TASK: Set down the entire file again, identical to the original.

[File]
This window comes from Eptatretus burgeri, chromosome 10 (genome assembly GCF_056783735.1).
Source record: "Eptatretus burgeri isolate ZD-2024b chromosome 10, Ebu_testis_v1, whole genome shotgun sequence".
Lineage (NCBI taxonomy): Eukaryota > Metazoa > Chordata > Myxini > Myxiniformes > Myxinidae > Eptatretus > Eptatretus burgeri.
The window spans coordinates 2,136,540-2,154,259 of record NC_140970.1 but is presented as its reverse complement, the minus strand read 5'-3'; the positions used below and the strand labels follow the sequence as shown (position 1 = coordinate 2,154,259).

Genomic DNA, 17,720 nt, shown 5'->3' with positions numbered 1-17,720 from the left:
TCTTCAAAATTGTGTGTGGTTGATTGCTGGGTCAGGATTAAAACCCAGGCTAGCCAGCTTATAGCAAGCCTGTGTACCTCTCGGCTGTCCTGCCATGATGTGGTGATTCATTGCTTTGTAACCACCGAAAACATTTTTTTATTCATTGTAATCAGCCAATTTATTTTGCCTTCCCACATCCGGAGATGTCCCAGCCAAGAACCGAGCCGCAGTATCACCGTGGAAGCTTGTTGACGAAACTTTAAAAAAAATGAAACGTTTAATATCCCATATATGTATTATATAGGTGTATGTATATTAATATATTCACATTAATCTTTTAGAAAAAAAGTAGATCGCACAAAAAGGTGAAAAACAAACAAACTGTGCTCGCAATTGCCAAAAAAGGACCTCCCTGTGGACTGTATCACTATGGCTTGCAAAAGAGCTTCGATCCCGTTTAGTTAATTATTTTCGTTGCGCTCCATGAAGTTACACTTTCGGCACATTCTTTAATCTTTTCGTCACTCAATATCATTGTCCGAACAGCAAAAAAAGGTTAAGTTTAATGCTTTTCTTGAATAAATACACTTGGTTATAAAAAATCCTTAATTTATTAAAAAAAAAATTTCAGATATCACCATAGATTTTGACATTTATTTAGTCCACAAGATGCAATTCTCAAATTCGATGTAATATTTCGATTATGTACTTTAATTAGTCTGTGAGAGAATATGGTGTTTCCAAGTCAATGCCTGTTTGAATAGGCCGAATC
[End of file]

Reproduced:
This window comes from Eptatretus burgeri, chromosome 10 (genome assembly GCF_056783735.1).
Source record: "Eptatretus burgeri isolate ZD-2024b chromosome 10, Ebu_testis_v1, whole genome shotgun sequence".
Lineage (NCBI taxonomy): Eukaryota > Metazoa > Chordata > Myxini > Myxiniformes > Myxinidae > Eptatretus > Eptatretus burgeri.
The window spans coordinates 2,136,540-2,154,259 of record NC_140970.1 but is presented as its reverse complement, the minus strand read 5'-3'; the positions used below and the strand labels follow the sequence as shown (position 1 = coordinate 2,154,259).

Genomic DNA, 17,720 nt, shown 5'->3' with positions numbered 1-17,720 from the left:
TCTTCAAAATTGTGTGTGGTTGATTGCTGGGTCAGGATTAAAACCCAGGCTAGCCAGCTTATAGCAAGCCTGTGTACCTCTCGGCTGTCCTGCCATGATGTGGTGATTCATTGCTTTGTAACCACCGAAAACATTTTTTTATTCATTGTAATCAGCCAATTTATTTTGCCTTCCCACATCCGGAGATGTCCCAGCCAAGAACCGAGCCGCAGTATCACCGTGGAAGCTTGTTGACGAAACTTTAAAAAAAATGAAACGTTTAATATCCCATATATGTATTATATAGGTGTATGTATATTAATATATTCACATTAATCTTTTAGAAAAAAAGTAGATCGCACAAAAAGGTGAAAAACAAACAAACTGTGCTCGCAATTGCCAAAAAAGGACCTCCCTGTGGACTGTATCACTATGGCTTGCAAAAGAGCTTCGATCCCGTTTAGTTAATTATTTTCGTTGCGCTCCATGAAGTTACACTTTCGGCACATTCTTTAATCTTTTCGTCACTCAATATCATTGTCCGAACAGCAAAAAAAGGTTAAGTTTAATGCTTTTCTTGAATAAATACACTTGGTTATAAAAAATCCTTAATTTATTAAAAAAAAAATTTCAGATATCACCATAGATTTTGACATTTATTTAGTCCACAAGATGCAATTCTCAAATTCGATGTAATATTTCGATTATGTACTTTAATTAGTCTGTGAGAGAATATGGTGTTTCCAAGTCAATGCCTGTTTGAATAGGCCGAATC